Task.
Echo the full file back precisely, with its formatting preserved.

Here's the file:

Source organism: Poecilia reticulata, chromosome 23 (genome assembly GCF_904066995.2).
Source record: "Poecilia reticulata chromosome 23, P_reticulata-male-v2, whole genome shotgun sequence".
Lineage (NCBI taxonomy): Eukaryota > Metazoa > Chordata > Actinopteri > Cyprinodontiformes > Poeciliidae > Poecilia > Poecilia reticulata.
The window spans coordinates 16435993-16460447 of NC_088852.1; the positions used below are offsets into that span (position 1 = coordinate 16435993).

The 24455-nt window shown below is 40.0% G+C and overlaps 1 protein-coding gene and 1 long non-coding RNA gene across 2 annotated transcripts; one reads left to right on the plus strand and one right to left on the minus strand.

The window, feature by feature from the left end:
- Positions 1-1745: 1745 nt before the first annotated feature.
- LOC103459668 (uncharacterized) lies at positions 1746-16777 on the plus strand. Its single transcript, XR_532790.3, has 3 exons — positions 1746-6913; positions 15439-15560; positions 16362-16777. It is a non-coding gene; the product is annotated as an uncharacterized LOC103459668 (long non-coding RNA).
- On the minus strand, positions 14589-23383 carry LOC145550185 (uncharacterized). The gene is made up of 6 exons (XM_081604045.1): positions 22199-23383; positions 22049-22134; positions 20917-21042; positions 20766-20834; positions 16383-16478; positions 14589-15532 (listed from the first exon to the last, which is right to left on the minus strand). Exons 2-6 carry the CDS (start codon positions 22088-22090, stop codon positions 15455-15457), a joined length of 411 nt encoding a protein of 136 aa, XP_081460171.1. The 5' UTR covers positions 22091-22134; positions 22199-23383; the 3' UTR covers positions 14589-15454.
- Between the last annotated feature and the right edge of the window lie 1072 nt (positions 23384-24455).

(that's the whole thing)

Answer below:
Source organism: Poecilia reticulata, chromosome 23 (genome assembly GCF_904066995.2).
Source record: "Poecilia reticulata chromosome 23, P_reticulata-male-v2, whole genome shotgun sequence".
Lineage (NCBI taxonomy): Eukaryota > Metazoa > Chordata > Actinopteri > Cyprinodontiformes > Poeciliidae > Poecilia > Poecilia reticulata.
The window spans coordinates 16435993-16460447 of NC_088852.1; the positions used below are offsets into that span (position 1 = coordinate 16435993).

The 24455-nt window shown below is 40.0% G+C and overlaps 1 protein-coding gene and 1 long non-coding RNA gene across 2 annotated transcripts; one reads left to right on the plus strand and one right to left on the minus strand.

The window, feature by feature from the left end:
- Positions 1-1745: 1745 nt before the first annotated feature.
- LOC103459668 (uncharacterized) lies at positions 1746-16777 on the plus strand. Its single transcript, XR_532790.3, has 3 exons — positions 1746-6913; positions 15439-15560; positions 16362-16777. It is a non-coding gene; the product is annotated as an uncharacterized LOC103459668 (long non-coding RNA).
- On the minus strand, positions 14589-23383 carry LOC145550185 (uncharacterized). The gene is made up of 6 exons (XM_081604045.1): positions 22199-23383; positions 22049-22134; positions 20917-21042; positions 20766-20834; positions 16383-16478; positions 14589-15532 (listed from the first exon to the last, which is right to left on the minus strand). Exons 2-6 carry the CDS (start codon positions 22088-22090, stop codon positions 15455-15457), a joined length of 411 nt encoding a protein of 136 aa, XP_081460171.1. The 5' UTR covers positions 22091-22134; positions 22199-23383; the 3' UTR covers positions 14589-15454.
- Between the last annotated feature and the right edge of the window lie 1072 nt (positions 23384-24455).